“The pope wanted an open debate, and I think that is something new because up to now often there was not such an open debate. I think that’s healthy and it helps the church very much.”
A day later, Cardinal Raymond Burke, an American who heads the Vatican’s highest court and a vocal exponent of the conservative camp opposing Kasper, spoke to reporters to toss back a few barbs. But he, too, praised the frankness of the exchanges.
Several faculty members at the Episcopal Church’s oldest seminary are battling with the school’s leadership, although neither side agrees whether they quit, were fired or staged a walkout.
General Theological Seminary in Manhattan is the only seminary overseen by the national church. Last week, eight faculty decided to stop teaching classes, attending official seminary meetings or attending chapel services until they could sit down with the Board of Trustees.
The dean and president, Kurt Dunkle, wrote a letter to students saying the Board of Trustees’ accepted the eight faculty members’ resignations. But faculty member Andrew Irving wrote to students saying the professors never suggested they would resign.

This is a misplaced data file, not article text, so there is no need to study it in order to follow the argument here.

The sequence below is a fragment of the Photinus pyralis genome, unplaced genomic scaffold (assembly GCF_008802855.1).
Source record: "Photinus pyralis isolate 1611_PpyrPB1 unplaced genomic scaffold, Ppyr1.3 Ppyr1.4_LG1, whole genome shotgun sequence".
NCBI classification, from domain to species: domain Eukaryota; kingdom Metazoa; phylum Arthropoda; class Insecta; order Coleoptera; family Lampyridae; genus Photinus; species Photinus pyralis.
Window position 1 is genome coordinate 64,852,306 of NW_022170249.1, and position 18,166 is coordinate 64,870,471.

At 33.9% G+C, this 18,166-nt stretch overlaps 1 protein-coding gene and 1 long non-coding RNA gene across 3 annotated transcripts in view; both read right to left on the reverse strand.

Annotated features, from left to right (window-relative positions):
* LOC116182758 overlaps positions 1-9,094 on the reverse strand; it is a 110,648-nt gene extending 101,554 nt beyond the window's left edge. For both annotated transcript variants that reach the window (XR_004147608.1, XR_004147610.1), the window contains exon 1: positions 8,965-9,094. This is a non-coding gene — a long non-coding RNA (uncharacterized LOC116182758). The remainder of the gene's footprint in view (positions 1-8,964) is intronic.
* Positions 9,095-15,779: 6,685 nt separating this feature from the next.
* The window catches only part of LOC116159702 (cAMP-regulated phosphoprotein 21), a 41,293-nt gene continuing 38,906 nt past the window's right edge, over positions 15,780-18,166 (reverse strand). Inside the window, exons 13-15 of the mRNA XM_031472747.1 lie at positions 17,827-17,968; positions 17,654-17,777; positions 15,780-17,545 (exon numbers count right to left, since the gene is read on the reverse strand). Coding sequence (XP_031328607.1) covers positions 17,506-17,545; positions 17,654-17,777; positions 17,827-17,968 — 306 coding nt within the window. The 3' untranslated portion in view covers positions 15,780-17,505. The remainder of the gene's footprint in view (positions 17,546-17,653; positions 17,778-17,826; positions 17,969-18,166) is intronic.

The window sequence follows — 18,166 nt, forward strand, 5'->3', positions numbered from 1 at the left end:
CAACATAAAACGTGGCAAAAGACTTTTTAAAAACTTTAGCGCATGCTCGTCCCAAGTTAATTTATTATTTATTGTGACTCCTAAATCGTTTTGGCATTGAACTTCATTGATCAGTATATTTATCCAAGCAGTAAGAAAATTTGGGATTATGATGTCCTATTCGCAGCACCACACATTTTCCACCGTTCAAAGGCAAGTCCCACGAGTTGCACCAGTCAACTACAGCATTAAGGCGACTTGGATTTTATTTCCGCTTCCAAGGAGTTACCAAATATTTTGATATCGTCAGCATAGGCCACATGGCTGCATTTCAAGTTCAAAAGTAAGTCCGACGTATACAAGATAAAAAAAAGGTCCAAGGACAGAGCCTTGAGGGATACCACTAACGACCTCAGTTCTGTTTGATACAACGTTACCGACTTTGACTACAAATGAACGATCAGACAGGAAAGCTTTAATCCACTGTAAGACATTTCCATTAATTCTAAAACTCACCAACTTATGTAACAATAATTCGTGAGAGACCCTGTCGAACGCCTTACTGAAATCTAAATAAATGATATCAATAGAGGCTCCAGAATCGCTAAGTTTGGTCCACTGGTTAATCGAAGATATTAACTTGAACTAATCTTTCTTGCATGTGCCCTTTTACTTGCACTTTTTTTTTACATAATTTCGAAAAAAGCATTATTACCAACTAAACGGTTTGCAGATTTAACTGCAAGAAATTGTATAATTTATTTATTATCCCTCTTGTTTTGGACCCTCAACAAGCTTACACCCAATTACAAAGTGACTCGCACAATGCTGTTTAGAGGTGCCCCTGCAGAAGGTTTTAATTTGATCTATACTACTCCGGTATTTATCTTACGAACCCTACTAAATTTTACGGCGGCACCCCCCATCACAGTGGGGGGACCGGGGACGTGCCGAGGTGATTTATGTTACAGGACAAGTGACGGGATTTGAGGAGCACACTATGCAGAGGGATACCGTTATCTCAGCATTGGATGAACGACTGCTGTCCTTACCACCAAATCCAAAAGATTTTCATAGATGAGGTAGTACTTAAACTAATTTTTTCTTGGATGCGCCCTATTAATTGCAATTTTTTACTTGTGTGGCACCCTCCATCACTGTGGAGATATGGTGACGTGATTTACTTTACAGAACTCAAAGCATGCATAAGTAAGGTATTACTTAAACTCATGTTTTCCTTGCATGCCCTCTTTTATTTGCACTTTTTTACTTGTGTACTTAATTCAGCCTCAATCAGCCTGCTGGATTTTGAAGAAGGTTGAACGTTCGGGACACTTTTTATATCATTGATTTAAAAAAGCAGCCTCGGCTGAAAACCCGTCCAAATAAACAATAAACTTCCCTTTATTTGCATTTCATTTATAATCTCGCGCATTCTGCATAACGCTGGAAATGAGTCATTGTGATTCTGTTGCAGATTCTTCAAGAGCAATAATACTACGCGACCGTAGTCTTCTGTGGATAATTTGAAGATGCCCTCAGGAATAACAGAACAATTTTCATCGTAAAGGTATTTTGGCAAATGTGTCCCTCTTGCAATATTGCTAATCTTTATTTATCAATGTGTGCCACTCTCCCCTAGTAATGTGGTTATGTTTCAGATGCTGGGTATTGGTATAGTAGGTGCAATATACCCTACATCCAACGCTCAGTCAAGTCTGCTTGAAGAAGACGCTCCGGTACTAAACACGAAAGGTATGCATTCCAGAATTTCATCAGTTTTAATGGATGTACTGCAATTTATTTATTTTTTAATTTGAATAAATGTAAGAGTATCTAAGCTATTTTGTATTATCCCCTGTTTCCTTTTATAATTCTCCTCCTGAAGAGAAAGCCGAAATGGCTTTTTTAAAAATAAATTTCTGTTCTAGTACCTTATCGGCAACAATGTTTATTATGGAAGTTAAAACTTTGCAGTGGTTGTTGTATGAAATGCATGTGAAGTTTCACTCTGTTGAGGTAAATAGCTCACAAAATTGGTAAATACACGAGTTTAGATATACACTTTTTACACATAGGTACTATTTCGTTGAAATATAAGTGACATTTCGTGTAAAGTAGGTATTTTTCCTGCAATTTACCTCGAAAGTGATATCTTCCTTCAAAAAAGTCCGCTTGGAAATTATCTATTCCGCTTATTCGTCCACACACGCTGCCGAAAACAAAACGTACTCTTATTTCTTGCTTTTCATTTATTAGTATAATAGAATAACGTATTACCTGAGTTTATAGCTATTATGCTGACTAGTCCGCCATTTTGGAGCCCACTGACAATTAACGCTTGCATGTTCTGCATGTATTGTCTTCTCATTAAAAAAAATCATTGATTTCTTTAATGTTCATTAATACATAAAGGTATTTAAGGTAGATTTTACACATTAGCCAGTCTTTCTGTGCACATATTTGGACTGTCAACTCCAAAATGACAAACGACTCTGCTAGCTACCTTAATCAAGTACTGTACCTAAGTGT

“We wish to underline that we have not resigned,” Irving wrote, suggesting the group sought legal counsel. “Our letters did not say that we would resign. We requested meetings with the Board.”
The Rev. Ellen Tillotson, an Episcopal priest in Connecticut and a GTS board member, wrote that it has become clear that the eight faculty have been planning a walkout.
New Jersey Gov. Chris Christie and former Florida Gov. Jeb Bush were not invited to a major gathering of social conservatives in Washington last weekend in what was viewed as a serious snub of two men considered prominent Republican presidential contenders for 2016.